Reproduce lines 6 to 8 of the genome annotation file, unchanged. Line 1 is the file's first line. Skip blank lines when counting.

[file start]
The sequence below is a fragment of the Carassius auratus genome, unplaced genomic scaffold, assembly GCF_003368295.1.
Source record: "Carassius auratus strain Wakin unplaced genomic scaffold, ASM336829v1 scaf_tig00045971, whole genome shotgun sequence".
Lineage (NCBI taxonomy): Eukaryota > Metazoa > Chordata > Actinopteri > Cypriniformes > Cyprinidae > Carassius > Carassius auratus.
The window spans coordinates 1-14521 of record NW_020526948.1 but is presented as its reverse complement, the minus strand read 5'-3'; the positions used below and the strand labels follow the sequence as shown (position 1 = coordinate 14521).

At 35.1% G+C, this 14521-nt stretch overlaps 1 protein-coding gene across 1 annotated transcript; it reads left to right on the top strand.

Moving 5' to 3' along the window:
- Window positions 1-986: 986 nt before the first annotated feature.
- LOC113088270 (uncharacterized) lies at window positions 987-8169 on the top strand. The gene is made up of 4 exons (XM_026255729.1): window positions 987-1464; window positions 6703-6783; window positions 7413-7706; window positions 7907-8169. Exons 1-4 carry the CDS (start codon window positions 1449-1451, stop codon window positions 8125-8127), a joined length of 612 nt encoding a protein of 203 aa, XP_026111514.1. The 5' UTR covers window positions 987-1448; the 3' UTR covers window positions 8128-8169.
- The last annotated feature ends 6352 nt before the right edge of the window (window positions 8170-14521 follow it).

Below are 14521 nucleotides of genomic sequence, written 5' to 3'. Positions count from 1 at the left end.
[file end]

Moving 5' to 3' along the window:
- Window positions 1-986: 986 nt before the first annotated feature.
- LOC113088270 (uncharacterized) lies at window positions 987-8169 on the top strand. The gene is made up of 4 exons (XM_026255729.1): window positions 987-1464; window positions 6703-6783; window positions 7413-7706; window positions 7907-8169. Exons 1-4 carry the CDS (start codon window positions 1449-1451, stop codon window positions 8125-8127), a joined length of 612 nt encoding a protein of 203 aa, XP_026111514.1. The 5' UTR covers window positions 987-1448; the 3' UTR covers window positions 8128-8169.